Asked how a man could enter the university with a gun, the eyewitness replied: “I don’t know because the norm is that only students can enter and are sometimes asked to show their student ID to security. The university is now investigating the issue.”

She said the suspect fled the campus firing shots into the air. “I didn’t see that but was told about it by those who were present at the crime scene.”

The victim’s father said his last contact with his daughter was on the phone at 10 a.m. on Thursday.

“My daughter told me that she finished her exam and I told her to wait at the university until her brother comes and picks her up. He was on the way with the car to her,” the father told journalists.

But, two hours later, the father said he received a call from the police saying his daughter was being treated at a hospital.

Social media users launched a hashtag demanding justice for Ersheid and the severest punishment for the killer. The hashtag - “capital punishment for Iman’s killer” - was trending on social media.

The university offered condolences to her family in a Facebook post.

Zakaria Mubasher, the university’s student affairs dean, said the suspected killer was not a university student.

Mubasher told the government-owned Al-Mamlaka TV: “The security personnel at the university first thought the gunshots were firecrackers, but later realized that a student was shot.”

He said there were 800 surveillance cameras installed in different places in the university and that cameras had captured images of the killer. “The footage is now in the hands of the police.”

Mubasher added that the university’s security personnel had attempted to stop the suspect, but “he fired several rounds in the air so that he could escape, which he did.”

Following the incident, a group of MPs from the National Guidance Committee said they would meet with the government to discuss arm possession laws in Jordan.

Sociologist Kamal Mirza said the shooting must only be examined from a “criminal perspective.”

“Campus shooting and shooting incidents, in general, have not reached the alarming phenomenon level. Taking into consideration the low level of such crimes in Jordan, sociology should still not be used as an analytical tool.”

Mirza told Arab News that from a “statistical point of view” murder as a crime in Jordan was not a social practice yet, but a behavior.

“Maybe psychology could be applied to analyzing this crime. It is possible that the killer suffers from behavioral disorders.”

According to the latest official statistics, the country's crime rate decreased by 5.39 percent in 2021.

The Public Security Directorate report said 20,991 crimes were committed in Jordan in 2021, 1,196 down from the 22,187 registered in 2020.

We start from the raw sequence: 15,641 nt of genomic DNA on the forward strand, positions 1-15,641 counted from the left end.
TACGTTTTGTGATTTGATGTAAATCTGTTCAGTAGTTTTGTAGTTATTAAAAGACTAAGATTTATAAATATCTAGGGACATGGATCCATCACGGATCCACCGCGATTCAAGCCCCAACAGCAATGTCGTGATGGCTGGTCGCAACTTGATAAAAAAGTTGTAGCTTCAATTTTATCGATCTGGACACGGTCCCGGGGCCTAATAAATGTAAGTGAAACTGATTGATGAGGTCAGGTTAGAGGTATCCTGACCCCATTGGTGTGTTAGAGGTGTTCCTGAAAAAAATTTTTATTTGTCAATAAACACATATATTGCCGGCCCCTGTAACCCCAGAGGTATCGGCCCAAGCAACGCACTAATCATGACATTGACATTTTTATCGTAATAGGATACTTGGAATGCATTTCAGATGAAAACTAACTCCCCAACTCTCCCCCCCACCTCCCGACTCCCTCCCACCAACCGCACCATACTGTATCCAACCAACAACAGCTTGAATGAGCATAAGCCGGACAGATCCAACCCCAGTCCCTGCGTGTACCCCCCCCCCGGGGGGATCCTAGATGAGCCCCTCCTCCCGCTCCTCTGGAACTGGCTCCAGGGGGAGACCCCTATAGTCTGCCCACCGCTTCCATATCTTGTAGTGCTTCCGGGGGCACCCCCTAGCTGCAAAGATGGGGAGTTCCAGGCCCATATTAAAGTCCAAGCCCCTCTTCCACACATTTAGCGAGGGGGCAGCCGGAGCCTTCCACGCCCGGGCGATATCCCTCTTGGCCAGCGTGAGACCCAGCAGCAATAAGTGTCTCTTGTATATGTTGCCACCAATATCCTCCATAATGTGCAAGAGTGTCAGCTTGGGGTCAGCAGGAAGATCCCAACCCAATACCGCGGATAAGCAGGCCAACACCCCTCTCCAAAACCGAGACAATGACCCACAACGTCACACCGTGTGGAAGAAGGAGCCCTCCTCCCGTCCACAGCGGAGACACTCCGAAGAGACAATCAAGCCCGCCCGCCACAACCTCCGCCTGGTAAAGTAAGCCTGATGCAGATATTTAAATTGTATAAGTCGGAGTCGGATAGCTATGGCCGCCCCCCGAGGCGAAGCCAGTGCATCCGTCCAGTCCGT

There were 5,237 murders recorded in 2021.


Rain douses Cyprus wildfire that burned thousands of acres

Rain douses Cyprus wildfire that burned thousands of acres
Updated 25 June 2022

Rain douses Cyprus wildfire that burned thousands of acres

Rain douses Cyprus wildfire that burned thousands of acres
  • Aircraft from both sides of Cyprus, as well as British military and Israeli personnel, had responded to calls for help to fight the fire
  • The fire has been extinguished to a large extent with the effect of the rain that fell last night

KANTARA, Cyprus: In the end, it was Mother Nature that extinguished a wildfire that scorched thousands of acres and forced the evacuation of villages in the north of divided Cyprus, officials said Saturday.
Aircraft from both sides of Cyprus, as well as British military and Israeli personnel, had responded to calls for help to fight the fire which began Tuesday in the Kantara area of the Kyrenia mountain range.
“The fire... has been extinguished to a large extent with the effect of the rain that fell last night,” said Unal Ustel, prime minister of the Turkish Republic of Northern Cyprus, which is recognized only by Ankara.
“We have survived a great disaster.”
There have been no reports of casualties but Turkish Cypriot authorities said more than 6,500 acres (2,600 hectares) had been burned.
Helicopters were still dropping water onto the burning ridge lines on Friday, before intense rains fell overnight.
Forestry department head Cemil Karzaoglu said the fire was completely under control and mopping up operations were continuing where smoke was still visible.
Ustel expressed gratitude to “the British Base Areas, Israel and the Greek Cypriot administration for their support in extinguishing the fire from the air.”
The United Nations peacekeeping force said it coordinated the firefighting response.
According to Cypriot media reports earlier, at least four villages were evacuated.
Emergency services from Israel and Britain’s Sovereign Base Areas on the eastern Mediterranean island often help fight Cyprus’s frequent wildfires.
In July last year, blazes that broke out in the Larnaca and Limassol districts claimed the lives of four Egyptian farmworkers and destroyed more than 12,000 acres.
Cyprus has been divided since 1974 when Turkish forces occupied the northern part of the island in response to a military coup sponsored by the junta in power in Greece at the time.